And crazy it turned out to be. Kari and Adam arrived to Cuenca about an hour behind schedule, and we nervously watched the passengers deplane, wondering how they would contact us if they had missed their flight. A hundred descended the stairs, it seemed, before the really tall white guy I was looking for finally appeared.

Our itinerary for the week was packed; we wanted to show our guests as much of the country as was possible in five short days. We'd see the ancient Incan ruins at Ingapirca, the stunning moonscape at Cajas National Park, the incomparable view at Turi, the mud baths at BaƱos de San Vicente, and eat copious amounts of ceviche. Five days didn't seem enough to do justice even to Ecuador's southern highlands, but we were going to do our best.

We spent the first half day on a tour of the beautiful center, had some delicious ceviche, and rested up for a full week. The next morning, it was off to Ingapirca, about two hours away, up even further into the Andes, at about 10,900 feet. Adam wasn't feeling the best, and the frigid temperatures and constant nettlesome drizzle didn't help, and the largest Incan ruins in Ecuador turned out to be about the size of the backyard of my childhood home. But it was on our list of things to do before we left, and it was worth the trip, though a little underwhelming.

International travel, especially to the third world, poses many risks that simply cannot be avoided, not least among them digestive. And so, for the next few days, at least one of us was stricken with some sort of health issue at any given time. We put off Cajas each morning, then decided the best we could do was to see it on the bus ride down to Guayaquil. We willed ourselves up to Turi, then descended quickly. We spent much more time in our apartment than we had planned with migraines or stomach problems. Molly and I fretted that we weren't making enough of our time, but we are well aware that powering through health constraints just isn't worth it for any involved; the person who's sick, no matter how hard they try not to be, will be miserable, and everyone else, no matter how much they wanted to go, will be too concerned to enjoy it. So we simply enjoyed each other's company, sharing stories and playing cards, catching up on the months apart, happily breaking the longest period of time I've ever gone without seeing my big brother. It was wonderful, comforting, just to sit and be, savoring the best, most authentic bit of home while abroad.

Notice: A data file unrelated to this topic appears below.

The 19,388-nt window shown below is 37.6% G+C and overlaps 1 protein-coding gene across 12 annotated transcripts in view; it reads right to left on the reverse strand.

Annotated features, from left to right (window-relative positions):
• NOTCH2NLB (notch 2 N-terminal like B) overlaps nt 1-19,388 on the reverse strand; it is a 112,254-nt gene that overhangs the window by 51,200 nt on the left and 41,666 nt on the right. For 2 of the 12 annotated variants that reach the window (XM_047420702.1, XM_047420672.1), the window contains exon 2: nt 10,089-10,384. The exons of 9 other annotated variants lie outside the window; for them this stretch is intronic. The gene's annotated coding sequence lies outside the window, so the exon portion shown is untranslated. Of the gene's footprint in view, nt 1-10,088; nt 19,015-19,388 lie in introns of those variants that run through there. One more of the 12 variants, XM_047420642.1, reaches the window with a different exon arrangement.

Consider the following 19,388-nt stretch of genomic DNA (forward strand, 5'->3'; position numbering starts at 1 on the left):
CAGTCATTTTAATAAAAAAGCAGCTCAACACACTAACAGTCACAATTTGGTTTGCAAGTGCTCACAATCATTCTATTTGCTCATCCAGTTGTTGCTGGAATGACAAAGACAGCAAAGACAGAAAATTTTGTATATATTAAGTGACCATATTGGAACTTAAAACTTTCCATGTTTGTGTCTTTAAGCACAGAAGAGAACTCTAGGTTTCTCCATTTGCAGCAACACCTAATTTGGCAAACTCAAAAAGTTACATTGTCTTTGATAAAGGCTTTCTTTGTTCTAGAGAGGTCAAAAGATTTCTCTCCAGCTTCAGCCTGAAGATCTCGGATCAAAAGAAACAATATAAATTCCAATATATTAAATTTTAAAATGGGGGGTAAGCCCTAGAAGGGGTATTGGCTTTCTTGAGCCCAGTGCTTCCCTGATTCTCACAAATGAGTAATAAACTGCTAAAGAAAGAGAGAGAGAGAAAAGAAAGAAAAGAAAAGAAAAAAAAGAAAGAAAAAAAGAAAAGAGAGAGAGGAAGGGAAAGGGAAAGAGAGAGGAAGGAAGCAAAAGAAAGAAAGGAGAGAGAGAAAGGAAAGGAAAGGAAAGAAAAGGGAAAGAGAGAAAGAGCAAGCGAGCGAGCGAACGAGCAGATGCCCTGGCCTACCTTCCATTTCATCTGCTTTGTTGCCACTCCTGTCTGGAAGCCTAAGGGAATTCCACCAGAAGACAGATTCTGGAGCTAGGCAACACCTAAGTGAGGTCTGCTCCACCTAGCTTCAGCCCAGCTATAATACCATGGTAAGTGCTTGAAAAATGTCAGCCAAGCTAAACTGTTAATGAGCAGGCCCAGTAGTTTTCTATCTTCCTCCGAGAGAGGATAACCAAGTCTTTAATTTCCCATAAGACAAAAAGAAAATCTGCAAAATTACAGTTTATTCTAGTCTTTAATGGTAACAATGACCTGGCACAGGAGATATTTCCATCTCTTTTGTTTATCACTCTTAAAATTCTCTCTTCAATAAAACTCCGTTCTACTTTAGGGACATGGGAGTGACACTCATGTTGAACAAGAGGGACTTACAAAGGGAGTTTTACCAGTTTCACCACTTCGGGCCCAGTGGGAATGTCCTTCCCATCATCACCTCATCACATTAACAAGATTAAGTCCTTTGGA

The truth is that our lives in Ecuador taught us, perhaps too well, just how content Molly and I can be together, just the two of us, every waking hour. There were (and are) inevitably rough spots, as in any relationship, but a childish giddiness has been the baseline standard for our lives for nearly a year now. Sharing everything, against all odds, has scarcely been an adjustment. Saccharine it may be, but it's the simple truth: we're madly in love. In a way, our daily contentedness has obscured everything outside of our immediate surroundings.

Though we've certainly maintained that contentedness with our situation since moving to Mexico three weeks ago, seeing Adam and Kari broke the spell, in a very welcome way. We may be happy, just the two of us, but we love and need our families immensely. We may be settling in for another year abroad, and proud of our independence, but there's an irreplaceable happiness to be found in our homes, whether we go there or it comes to us, one that can't be reproduced in any meaningful way on our own.

Realizing this, it was deeply and strangely relieving to see Kari and Adam, like they were the cure to an ache I had stopped noticing. Our time together didn't go exactly as planned; it rarely does, in those types of situations. But their presence was simply wonderful, and more than enough to hold us over until November, when we'll get to fully recharge.